Gov. Rick Scott proposed spending $130 million on Everglades restoration Wednesday, almost doubling what the state is currently putting into water treatment and other projects across South and Central Florida.
The Republican governor also managed to fire a shot at the Obama administration, for reducing an $80 million expenditure on the Everglades to $46 million this year — saying it’s the lowest amount spent by the federal government in two decades on the fabled river of grass.
But he said the state is doing its share.
“We’ve made a lot of progress on the Everglades,” Scott said Wednesday at a Cabinet meeting in Kissimmee.
Scott’s proposal would sharply increase the $70 million currently spent on Everglades work. He announced the budget recommendation following an update on work currently going on in the region made by state and federal officials and representatives of environmental groups.
Dan Kimball, supervisor of Everglades National Park, told Scott and the Cabinet the wide-ranging efforts are aimed at a seemingly simple goal.
“We will ensure that the water entering the Everglades is clean,” Kimball said.
About $30 million of the money recommended Wednesday by Scott will go toward continuing work on a bridge along the Tamiami Trail. The bridge will help fix a road that has acted for decades as a dam, blocking the flow of fresh water to the southern Everglades and help ease water flowing from Lake Okeechobee that has fouled the St. Lucie and Caloosahatchee rivers.
Kimball said the federal government will match the state’s three-year, $90 million commitment to the Tamiami Trail work. Eric Eikenberg, chief executive officer of the Everglades Foundation, said the project “will uncork the southern end of the Everglades,” and improve the entire system.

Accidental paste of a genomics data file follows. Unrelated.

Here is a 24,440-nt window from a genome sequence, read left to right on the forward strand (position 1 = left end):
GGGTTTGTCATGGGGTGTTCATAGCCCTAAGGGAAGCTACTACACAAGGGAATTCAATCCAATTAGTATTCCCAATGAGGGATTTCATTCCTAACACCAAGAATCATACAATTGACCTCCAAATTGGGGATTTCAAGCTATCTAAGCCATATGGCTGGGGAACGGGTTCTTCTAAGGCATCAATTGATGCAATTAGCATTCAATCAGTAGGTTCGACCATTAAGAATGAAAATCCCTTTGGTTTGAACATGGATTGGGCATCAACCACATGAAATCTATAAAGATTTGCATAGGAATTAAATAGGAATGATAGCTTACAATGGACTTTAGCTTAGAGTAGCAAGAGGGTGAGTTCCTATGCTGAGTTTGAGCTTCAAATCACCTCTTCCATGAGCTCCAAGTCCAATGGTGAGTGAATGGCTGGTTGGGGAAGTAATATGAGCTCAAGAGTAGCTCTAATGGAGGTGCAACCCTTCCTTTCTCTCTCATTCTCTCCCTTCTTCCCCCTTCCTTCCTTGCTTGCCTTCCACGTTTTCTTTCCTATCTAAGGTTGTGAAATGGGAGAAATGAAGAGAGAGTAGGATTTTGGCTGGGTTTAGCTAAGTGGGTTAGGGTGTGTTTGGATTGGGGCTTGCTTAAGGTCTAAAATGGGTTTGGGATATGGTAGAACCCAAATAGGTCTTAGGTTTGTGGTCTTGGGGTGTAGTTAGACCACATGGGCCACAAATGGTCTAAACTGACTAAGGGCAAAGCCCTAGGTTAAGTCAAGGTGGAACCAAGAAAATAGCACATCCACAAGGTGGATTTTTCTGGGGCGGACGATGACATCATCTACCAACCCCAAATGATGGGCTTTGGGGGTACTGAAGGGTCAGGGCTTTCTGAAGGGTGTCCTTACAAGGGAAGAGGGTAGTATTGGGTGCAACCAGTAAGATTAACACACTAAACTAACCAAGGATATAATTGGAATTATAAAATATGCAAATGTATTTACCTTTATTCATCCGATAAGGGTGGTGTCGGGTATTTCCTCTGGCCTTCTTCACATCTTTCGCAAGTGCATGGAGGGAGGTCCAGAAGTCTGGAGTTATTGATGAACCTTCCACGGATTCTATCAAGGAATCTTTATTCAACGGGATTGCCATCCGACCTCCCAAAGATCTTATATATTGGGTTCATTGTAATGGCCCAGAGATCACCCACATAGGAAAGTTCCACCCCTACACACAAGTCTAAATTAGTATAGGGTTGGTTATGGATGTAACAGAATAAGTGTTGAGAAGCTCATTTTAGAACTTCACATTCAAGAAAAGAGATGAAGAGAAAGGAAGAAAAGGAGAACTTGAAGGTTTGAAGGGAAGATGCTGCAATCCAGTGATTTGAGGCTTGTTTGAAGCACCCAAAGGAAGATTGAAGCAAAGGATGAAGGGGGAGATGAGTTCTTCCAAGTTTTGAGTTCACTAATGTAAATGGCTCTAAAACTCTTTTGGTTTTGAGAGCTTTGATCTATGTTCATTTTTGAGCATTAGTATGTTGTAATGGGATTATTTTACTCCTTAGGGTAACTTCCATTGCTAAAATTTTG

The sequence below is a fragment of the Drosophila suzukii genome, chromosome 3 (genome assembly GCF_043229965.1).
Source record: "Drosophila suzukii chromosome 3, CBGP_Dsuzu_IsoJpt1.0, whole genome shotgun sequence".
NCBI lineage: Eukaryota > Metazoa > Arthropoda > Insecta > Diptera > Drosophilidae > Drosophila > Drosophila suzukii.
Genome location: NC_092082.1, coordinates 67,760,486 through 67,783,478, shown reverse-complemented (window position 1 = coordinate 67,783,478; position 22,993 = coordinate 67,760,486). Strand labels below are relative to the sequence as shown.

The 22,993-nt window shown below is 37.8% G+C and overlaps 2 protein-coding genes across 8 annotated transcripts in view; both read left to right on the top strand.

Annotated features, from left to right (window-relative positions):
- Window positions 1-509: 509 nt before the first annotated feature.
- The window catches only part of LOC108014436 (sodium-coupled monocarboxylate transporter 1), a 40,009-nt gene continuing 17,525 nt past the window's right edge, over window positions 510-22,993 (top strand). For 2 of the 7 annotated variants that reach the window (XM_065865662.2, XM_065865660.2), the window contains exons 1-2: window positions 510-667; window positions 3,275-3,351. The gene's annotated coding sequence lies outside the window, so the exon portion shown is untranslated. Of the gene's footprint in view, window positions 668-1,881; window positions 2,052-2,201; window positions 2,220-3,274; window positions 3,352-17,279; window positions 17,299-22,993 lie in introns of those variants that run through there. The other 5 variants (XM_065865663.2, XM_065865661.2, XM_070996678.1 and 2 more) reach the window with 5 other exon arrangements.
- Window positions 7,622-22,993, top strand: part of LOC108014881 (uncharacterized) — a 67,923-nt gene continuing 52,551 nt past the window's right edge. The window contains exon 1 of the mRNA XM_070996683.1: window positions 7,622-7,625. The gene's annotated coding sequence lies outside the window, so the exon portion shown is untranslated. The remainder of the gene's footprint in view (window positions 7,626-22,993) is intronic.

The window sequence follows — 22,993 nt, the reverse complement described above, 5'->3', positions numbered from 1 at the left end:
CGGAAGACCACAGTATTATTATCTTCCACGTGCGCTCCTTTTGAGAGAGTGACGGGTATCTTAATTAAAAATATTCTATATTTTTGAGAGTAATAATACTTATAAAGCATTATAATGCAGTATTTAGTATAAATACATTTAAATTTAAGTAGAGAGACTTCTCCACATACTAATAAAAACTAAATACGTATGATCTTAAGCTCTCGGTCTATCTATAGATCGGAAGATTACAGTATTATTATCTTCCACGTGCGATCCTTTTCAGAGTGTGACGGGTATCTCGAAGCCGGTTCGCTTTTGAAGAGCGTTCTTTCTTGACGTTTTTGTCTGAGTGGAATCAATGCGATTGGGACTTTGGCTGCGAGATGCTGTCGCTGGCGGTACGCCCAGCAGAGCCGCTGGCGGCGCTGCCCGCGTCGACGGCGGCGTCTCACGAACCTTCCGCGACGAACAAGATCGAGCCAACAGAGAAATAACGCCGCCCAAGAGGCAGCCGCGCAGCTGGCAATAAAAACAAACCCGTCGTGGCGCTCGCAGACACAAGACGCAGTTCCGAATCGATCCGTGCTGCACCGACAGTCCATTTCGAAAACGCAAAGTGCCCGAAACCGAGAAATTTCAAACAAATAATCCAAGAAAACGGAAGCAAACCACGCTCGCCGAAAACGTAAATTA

On the northern end of the Everglades, Scott’s budget proposal also would continue the state’s 25-year effort to restore the Kissimmee River basin and continue water storage and treatment projects from the Lake Okeechobee area to South Miami-Dade County.
Scott’s Everglades announcement came only a day after he unveiled plans to increase spending on restoring Florida’s springs. Scott said he wants to spend $55 million on the work this election year, up from $10 million currently.
As a first-year governor in 2011, Scott dramatically cut property taxes going to water management districts – forcing wholesale layoffs and limiting state oversight. The same year, he signed into law legislation that eliminated most of the state’s 25-year-old growth management laws.
But Scott now defends his environmental record, citing the Everglades commitment as a key example.
Scott is helped this year by a budget surplus of about $1.1 billion and has already proposed increases in transportation and tourism, and a pledge to reduce taxes and fees by $500 million. He is expected to unveil his full budget proposal to the Legislature next week.